Man portrayed as ‘foreign terrorist’ by Kazakh officials turns out to be visiting Kyrgyz musician

Man portrayed as ‘foreign terrorist’ by Kazakh officials turns out to be visiting Kyrgyz musician
Well-known jazz pianist Vikram Ruzakhunov regularly travels to Kazakhstan for gigs.
By bne IntelIiNews January 11, 2022

Kazakhstan and Russia’s bid to make the case that foreign-trained terrorists were instrumental in creating the violent unrest seen in the Central Asian country last week were not helped on January 9 by a curious episode centred on a “foreign terrorist” who turned out to be a well-known Kyrgyz jazz pianist.

Outrage was sparked in Kyrgyzstan after Kazakh state television on January 9 showed video footage of a man whom Kyrgyz viewers quickly identified as the musician, Vikram Ruzakhunov, who regularly travels to Kazakhstan. The TV report identified the man seen in the sequence as an alleged “foreign terrorist”.

Kazakh President Kassym-Jomart Tokayev has blamed “foreign-trained terrorists” for the worst violence in Kazakhstan’s 30-year history, which took place in the form of countrywide protests and riots last week. Russian President Vladimir Putin has backed Tokajev’s analysis.

The video shown by Kazakh state TV claimed that Ruzakhunov was “hired” to travel to Kazakhstan to take part in the protests.
Kyrgyz musicians came out in support of Ruzakhunov in Bishkek, with demonstrations mounted outside the Kazakh Embassy.

“There is no way Vikram Ruzakhunov can be prosecuted as a terrorist. We cannot and will not sit still when our citizen is being accused, especially of terrorism,” the head of Kyrgyzstan's State Committee for National Security, Kamchyek Tashiev, said.

Marks on face

With clear marks of a recent beating on his face, a young man later identified by Kyrgyz viewers as Ruzakhunov says in the video: “On [January 1], unknown people contacted me and offered me 90,000 tenge [$207] to take part in meetings [in Kazakhstan]. And since I’m unemployed in Kyrgyzstan, I agreed.”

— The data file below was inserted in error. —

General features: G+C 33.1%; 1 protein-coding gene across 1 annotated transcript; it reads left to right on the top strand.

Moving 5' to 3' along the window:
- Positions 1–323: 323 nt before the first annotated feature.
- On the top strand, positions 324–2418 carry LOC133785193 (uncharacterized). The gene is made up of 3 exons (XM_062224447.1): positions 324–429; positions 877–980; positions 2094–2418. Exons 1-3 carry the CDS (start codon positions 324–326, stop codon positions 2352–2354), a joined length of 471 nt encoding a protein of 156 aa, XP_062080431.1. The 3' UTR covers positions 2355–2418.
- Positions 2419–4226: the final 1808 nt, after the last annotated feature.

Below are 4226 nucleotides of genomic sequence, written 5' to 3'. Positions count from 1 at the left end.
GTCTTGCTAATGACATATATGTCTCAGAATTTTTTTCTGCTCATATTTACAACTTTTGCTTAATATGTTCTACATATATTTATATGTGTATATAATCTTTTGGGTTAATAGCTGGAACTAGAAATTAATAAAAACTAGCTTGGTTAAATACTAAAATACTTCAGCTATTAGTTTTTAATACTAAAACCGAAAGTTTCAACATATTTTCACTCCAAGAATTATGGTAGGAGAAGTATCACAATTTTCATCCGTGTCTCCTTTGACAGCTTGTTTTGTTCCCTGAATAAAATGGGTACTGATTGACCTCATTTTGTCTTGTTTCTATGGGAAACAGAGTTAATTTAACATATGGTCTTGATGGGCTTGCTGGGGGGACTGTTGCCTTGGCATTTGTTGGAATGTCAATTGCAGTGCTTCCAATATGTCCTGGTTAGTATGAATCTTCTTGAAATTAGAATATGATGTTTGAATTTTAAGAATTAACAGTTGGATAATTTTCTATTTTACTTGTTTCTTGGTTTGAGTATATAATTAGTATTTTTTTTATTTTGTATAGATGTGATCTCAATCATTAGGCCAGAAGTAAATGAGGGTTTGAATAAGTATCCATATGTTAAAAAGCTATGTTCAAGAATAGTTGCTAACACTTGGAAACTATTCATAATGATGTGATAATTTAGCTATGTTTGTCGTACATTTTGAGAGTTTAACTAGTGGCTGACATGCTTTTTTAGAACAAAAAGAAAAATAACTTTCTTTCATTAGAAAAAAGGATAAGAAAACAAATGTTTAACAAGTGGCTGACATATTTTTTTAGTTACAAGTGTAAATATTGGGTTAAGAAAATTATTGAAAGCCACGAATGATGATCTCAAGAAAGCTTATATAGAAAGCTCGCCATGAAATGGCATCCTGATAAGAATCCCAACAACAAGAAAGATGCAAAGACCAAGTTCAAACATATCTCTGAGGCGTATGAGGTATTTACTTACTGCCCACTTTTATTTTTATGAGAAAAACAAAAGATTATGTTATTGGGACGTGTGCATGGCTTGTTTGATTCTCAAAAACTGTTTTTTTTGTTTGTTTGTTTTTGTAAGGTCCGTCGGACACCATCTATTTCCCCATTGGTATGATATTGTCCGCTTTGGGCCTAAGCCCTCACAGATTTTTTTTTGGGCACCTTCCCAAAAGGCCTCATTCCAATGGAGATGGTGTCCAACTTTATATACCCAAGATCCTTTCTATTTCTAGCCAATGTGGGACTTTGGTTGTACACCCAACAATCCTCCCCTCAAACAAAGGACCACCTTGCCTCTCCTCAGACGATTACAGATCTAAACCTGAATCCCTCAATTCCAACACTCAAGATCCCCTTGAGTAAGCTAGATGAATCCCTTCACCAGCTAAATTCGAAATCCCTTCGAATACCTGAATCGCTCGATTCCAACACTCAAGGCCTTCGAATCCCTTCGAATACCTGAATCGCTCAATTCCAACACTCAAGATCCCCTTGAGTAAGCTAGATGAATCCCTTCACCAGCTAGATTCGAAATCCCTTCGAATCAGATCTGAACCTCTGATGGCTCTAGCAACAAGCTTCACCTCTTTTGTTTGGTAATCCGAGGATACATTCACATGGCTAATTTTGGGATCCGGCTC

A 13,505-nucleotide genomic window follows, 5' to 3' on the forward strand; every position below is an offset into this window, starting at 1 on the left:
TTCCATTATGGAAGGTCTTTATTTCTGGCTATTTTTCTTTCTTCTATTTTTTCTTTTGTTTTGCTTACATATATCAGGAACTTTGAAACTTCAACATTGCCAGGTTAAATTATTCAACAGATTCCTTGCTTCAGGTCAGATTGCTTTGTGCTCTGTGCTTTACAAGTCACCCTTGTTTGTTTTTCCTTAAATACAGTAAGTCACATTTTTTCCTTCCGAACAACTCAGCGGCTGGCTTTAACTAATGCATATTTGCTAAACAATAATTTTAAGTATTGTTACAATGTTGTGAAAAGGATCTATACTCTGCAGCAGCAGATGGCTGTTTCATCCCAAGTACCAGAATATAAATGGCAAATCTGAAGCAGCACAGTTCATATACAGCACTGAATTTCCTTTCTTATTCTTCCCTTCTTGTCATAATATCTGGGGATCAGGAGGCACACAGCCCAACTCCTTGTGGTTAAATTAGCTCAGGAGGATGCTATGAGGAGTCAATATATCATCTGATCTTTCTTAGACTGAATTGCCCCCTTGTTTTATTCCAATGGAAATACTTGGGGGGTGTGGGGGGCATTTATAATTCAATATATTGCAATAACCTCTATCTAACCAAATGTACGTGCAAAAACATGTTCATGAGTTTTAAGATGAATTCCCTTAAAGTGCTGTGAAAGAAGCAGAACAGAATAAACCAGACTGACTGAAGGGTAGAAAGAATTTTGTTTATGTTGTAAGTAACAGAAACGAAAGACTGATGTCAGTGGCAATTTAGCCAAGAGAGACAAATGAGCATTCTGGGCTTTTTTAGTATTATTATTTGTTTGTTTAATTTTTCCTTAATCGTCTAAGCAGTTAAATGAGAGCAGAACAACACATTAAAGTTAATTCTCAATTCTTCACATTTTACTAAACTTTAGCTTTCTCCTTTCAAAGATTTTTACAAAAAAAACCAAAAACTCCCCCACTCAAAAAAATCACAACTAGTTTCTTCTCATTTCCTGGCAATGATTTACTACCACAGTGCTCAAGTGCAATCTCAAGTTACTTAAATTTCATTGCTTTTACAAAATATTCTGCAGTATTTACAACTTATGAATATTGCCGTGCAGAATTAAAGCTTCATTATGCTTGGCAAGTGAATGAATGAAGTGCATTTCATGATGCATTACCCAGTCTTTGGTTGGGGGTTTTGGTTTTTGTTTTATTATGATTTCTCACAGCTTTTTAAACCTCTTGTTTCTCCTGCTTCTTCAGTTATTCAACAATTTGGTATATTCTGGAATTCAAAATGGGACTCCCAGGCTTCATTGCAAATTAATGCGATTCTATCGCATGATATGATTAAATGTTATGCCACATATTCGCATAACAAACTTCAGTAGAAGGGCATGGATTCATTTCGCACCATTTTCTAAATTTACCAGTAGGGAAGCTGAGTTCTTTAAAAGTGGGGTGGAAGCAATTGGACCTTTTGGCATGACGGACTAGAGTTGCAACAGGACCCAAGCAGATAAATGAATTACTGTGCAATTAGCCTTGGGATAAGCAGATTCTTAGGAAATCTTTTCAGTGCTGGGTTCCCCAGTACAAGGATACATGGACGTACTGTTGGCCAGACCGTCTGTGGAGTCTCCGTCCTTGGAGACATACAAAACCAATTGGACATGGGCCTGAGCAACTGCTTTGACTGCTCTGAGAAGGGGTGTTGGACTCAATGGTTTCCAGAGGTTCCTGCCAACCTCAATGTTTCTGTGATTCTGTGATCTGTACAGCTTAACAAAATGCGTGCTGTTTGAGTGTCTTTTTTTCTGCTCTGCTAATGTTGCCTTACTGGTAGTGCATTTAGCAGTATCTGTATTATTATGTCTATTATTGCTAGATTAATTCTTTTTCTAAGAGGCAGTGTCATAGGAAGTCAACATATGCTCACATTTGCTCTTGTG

The incident has created a rift in Kazakh-Kyrgyz ties at a time when Kyrgyzstan has 150 soldiers working with Russian-led “peacekeepers” in Kazakhstan. The troops were sent despite many people in Kyrgyzstan seeing the move as unnecessary and unjustified.

Ruzakhunov’s alleged "confession" in front of the camera was rather detailed. Besides saying he was invited to come to Kazakhstan by unknown people who purchased him a ticket for January 2, the musician added that he was at one point taken to a room where there were “about 10” Tajik and Uzbek citizens. He said he was frightened and decided to return to Kyrgyzstan before he was detained in the village of Samsy, around 70 kilometres west of Almaty, on January 3.

Ruzakhunov was released from custody on January 10 and returned to Kyrgyzstan, where he told journalists he was not tortured during his time in Kazakhstan. He said he sustained the injuries on his face when Kazakh police detained him.

Asked about his videotaped "confession," he said the men filming him told him that if he admitted to taking money to participate in the "meetings" he would be deported immediately.

There are some reports that at least five Kyrgyz have been detained in Kazakhstan in connection with the unrest. One report even said as many as 38 Kyrgyz citizens were being held in the southern city of Shymkent. A later report said they had been released.

The Kyrgyz Foreign Ministry said Kazakh authorities were preventing lawyers from seeing detained Kyrgyz citizens. The ministry added that it had sent a note of protest to Kazakhstan’s prosecutor-general over the Ruzakhunov case.

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